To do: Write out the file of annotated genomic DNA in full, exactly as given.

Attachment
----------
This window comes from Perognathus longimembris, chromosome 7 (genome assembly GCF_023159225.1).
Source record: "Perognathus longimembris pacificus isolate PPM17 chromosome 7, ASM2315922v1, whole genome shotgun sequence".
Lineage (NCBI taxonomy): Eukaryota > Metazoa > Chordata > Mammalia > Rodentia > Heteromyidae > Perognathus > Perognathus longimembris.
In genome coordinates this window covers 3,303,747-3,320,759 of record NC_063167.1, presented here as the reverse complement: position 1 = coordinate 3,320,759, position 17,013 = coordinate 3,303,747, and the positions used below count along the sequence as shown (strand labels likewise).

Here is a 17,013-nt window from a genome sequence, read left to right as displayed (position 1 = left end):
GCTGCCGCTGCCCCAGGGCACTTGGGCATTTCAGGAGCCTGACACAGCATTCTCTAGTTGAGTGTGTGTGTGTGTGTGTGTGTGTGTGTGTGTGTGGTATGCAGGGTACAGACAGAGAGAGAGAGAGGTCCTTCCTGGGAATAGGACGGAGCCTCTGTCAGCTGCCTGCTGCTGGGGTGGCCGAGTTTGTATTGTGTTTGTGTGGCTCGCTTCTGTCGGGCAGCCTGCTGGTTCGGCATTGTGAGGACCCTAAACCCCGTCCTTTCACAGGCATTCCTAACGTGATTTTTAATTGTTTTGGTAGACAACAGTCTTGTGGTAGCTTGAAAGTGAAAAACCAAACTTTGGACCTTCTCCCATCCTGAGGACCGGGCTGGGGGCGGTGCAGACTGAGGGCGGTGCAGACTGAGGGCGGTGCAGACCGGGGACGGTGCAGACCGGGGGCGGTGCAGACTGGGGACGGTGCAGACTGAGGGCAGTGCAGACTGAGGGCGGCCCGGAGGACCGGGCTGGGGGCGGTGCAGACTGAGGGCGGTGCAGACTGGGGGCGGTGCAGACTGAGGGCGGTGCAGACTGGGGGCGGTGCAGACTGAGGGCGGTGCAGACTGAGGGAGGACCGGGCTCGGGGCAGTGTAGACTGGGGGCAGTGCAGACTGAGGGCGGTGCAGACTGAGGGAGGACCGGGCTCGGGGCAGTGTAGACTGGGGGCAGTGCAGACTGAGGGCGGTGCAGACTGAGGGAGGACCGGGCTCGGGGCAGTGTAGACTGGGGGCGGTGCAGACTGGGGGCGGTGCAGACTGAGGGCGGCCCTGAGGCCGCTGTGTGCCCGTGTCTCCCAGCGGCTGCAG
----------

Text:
This window comes from Perognathus longimembris, chromosome 7 (genome assembly GCF_023159225.1).
Source record: "Perognathus longimembris pacificus isolate PPM17 chromosome 7, ASM2315922v1, whole genome shotgun sequence".
Lineage (NCBI taxonomy): Eukaryota > Metazoa > Chordata > Mammalia > Rodentia > Heteromyidae > Perognathus > Perognathus longimembris.
In genome coordinates this window covers 3,303,747-3,320,759 of record NC_063167.1, presented here as the reverse complement: position 1 = coordinate 3,320,759, position 17,013 = coordinate 3,303,747, and the positions used below count along the sequence as shown (strand labels likewise).

Here is a 17,013-nt window from a genome sequence, read left to right as displayed (position 1 = left end):
GCTGCCGCTGCCCCAGGGCACTTGGGCATTTCAGGAGCCTGACACAGCATTCTCTAGTTGAGTGTGTGTGTGTGTGTGTGTGTGTGTGTGTGTGTGGTATGCAGGGTACAGACAGAGAGAGAGAGAGGTCCTTCCTGGGAATAGGACGGAGCCTCTGTCAGCTGCCTGCTGCTGGGGTGGCCGAGTTTGTATTGTGTTTGTGTGGCTCGCTTCTGTCGGGCAGCCTGCTGGTTCGGCATTGTGAGGACCCTAAACCCCGTCCTTTCACAGGCATTCCTAACGTGATTTTTAATTGTTTTGGTAGACAACAGTCTTGTGGTAGCTTGAAAGTGAAAAACCAAACTTTGGACCTTCTCCCATCCTGAGGACCGGGCTGGGGGCGGTGCAGACTGAGGGCGGTGCAGACTGAGGGCGGTGCAGACCGGGGACGGTGCAGACCGGGGGCGGTGCAGACTGGGGACGGTGCAGACTGAGGGCAGTGCAGACTGAGGGCGGCCCGGAGGACCGGGCTGGGGGCGGTGCAGACTGAGGGCGGTGCAGACTGGGGGCGGTGCAGACTGAGGGCGGTGCAGACTGGGGGCGGTGCAGACTGAGGGCGGTGCAGACTGAGGGAGGACCGGGCTCGGGGCAGTGTAGACTGGGGGCAGTGCAGACTGAGGGCGGTGCAGACTGAGGGAGGACCGGGCTCGGGGCAGTGTAGACTGGGGGCAGTGCAGACTGAGGGCGGTGCAGACTGAGGGAGGACCGGGCTCGGGGCAGTGTAGACTGGGGGCGGTGCAGACTGGGGGCGGTGCAGACTGAGGGCGGCCCTGAGGCCGCTGTGTGCCCGTGTCTCCCAGCGGCTGCAG